As these elements were of numerous family categories, the multi-category tag seemed like the correct choice. We also wanted to be somewhat selective about what elements were actually tagged. Due to the large number of repetition and relative unpredictability of groups we used some complex families for each room fit-out which actually included every family nested into it, with some parametrics to adjust for varying room sizes.
Unfortunately, if you just select the host family and choose tag all it does not tag the nested sub-families. No one wanted to go through the process of Control selecting all the invidiual families as that would have taken forever. So I suggested creating a schedule.
By creating a multi-category schedule sorted by Family & Type and filtered for elements that I don't want to tag,
- I could then select the elements in the schedule,
- then switch back to the view I want to tag in and
- choose tag all (using current selection). This way I was able to quickly select all the nested families in a matter of seconds. Revit is smart enough to automatically filter by what is actually visible in the current view.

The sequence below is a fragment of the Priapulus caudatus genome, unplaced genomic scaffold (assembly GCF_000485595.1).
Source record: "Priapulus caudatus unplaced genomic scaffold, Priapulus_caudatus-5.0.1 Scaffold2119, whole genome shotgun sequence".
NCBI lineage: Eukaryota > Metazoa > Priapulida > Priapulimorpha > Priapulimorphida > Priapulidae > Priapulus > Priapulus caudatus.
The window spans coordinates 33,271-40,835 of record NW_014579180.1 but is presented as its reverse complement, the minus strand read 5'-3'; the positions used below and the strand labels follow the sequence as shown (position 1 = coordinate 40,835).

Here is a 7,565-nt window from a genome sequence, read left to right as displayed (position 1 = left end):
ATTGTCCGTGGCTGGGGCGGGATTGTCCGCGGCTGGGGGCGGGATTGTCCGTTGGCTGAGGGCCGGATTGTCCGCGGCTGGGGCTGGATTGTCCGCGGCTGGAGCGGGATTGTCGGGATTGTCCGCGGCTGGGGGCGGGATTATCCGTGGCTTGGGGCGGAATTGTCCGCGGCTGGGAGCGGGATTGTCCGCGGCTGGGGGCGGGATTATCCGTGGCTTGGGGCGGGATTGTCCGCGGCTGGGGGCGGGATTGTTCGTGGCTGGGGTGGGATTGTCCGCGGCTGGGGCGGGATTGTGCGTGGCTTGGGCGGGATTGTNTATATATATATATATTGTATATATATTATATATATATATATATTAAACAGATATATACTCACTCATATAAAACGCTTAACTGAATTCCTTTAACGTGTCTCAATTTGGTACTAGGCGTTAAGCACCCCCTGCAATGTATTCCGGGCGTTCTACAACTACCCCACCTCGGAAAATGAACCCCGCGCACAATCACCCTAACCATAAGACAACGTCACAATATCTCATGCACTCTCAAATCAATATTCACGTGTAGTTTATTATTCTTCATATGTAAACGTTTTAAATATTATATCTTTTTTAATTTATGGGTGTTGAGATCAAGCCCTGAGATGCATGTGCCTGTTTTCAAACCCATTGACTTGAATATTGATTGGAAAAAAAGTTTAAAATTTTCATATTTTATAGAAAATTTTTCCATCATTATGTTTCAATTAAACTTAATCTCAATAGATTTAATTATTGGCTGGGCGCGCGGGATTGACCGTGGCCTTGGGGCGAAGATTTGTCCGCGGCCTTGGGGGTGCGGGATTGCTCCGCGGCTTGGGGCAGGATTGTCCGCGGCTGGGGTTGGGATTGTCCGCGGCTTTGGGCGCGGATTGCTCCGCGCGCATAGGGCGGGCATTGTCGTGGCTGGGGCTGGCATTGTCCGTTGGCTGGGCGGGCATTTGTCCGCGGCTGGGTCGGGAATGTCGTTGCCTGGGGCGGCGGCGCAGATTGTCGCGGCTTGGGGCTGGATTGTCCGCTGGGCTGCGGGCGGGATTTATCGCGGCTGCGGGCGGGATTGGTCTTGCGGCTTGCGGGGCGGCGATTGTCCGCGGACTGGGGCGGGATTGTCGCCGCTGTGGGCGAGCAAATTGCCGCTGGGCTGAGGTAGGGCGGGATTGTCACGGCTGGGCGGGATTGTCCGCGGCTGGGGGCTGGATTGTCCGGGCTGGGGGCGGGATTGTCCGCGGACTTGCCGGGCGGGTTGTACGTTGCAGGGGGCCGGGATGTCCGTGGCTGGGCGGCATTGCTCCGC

PS. I had a "DOH!" moment on the tag all functionality when doing some of this, I didn't realise you could tag all using multi-category tags, I thought tag all was only for by category...! I think Autodesk should modify this dialog so it doesn't just show tags you have loaded, but instead shows all potential categories, including multi-category and then against the ones without tags show greyed out with the option to load a tag. This way others won't make the same mistake, or am I the only one that did this? It's amazing how you can be using a product for 12 years and still find something new occasionally...
Autodesk also need to add the ability to "Keynote All" in this dialog.